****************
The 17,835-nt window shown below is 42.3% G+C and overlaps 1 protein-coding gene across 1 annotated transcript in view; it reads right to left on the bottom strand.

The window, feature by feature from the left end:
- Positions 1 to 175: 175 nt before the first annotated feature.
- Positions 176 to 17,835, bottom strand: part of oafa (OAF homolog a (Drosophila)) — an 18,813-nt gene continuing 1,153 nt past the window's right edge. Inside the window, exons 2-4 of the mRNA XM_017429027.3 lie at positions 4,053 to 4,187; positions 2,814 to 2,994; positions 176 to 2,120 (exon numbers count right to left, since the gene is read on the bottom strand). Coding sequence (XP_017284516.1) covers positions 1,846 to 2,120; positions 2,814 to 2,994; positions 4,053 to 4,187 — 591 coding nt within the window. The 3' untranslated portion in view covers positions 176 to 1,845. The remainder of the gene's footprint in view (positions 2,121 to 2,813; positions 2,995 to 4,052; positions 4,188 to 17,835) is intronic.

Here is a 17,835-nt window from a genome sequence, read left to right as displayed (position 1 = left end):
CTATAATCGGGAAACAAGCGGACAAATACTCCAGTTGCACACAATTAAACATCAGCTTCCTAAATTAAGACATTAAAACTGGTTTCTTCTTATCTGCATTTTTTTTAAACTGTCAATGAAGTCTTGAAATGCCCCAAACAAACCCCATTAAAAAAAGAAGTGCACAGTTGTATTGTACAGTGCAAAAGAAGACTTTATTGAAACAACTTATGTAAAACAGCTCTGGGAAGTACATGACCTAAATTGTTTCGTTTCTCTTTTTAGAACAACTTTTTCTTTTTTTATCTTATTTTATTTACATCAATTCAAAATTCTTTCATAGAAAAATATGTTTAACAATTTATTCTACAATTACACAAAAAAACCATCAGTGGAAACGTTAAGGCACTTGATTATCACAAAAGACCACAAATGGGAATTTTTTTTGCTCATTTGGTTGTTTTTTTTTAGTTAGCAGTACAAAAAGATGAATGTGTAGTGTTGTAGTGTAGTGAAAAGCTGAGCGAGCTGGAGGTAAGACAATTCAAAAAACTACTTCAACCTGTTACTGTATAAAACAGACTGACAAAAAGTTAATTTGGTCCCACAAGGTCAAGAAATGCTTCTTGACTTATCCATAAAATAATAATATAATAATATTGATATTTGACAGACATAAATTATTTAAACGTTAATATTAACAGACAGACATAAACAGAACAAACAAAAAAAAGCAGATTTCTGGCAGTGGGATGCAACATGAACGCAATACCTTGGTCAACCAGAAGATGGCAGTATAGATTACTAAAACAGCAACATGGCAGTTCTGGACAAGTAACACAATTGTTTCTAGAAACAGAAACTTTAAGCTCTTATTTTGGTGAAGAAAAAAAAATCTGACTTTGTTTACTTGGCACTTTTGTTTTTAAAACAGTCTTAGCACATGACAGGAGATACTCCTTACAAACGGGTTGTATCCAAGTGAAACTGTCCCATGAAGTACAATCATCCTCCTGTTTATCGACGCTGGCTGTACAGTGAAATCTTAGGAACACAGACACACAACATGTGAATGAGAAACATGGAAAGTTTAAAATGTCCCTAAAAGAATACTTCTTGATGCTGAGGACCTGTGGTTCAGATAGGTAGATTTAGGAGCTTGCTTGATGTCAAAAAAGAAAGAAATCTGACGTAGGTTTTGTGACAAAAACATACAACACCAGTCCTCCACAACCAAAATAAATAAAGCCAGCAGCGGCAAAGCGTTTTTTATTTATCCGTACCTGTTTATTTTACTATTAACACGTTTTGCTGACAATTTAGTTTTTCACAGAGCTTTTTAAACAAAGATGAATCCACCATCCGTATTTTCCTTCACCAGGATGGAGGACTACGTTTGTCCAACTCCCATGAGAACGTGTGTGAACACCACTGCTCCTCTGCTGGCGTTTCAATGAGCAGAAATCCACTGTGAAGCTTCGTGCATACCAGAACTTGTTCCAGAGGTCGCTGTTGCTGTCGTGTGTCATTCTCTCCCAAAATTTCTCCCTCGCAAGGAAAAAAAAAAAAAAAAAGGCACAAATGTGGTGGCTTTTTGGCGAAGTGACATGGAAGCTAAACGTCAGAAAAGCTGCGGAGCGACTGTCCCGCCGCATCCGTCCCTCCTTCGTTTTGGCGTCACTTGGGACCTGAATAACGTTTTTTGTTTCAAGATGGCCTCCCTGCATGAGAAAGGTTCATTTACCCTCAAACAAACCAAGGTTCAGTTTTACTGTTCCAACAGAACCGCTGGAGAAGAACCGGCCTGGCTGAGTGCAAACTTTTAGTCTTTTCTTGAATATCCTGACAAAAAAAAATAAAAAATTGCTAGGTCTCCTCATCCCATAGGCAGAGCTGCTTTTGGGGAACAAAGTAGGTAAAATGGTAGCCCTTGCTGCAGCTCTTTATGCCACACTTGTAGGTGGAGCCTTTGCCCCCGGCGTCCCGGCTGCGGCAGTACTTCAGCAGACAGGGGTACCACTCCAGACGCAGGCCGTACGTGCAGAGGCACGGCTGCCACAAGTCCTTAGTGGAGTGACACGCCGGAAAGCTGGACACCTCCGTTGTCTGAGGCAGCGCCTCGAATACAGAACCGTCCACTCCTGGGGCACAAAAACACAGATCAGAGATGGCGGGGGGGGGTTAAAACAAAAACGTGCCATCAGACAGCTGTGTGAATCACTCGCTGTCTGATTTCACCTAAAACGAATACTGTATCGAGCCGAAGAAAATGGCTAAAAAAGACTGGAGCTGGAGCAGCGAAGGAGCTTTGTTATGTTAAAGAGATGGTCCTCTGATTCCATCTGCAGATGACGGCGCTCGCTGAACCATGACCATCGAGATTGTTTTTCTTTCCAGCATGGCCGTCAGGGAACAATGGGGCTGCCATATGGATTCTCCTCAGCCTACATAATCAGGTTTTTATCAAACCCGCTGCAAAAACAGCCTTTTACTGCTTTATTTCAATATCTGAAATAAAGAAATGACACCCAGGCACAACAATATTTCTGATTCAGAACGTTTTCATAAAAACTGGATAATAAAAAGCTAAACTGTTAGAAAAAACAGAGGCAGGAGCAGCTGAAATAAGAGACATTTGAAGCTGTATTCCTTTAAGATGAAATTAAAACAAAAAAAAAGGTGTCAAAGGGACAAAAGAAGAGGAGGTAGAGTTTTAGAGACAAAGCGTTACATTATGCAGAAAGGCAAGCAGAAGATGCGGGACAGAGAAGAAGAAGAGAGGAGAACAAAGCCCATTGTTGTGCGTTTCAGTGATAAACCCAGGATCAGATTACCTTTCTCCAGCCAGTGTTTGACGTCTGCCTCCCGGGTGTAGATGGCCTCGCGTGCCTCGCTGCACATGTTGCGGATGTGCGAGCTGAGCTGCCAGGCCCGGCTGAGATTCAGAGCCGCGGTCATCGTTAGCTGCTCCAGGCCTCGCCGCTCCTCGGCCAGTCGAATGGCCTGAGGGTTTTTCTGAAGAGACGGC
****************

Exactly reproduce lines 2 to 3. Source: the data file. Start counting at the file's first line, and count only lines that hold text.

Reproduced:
The window, feature by feature from the left end:
- Positions 1 to 175: 175 nt before the first annotated feature.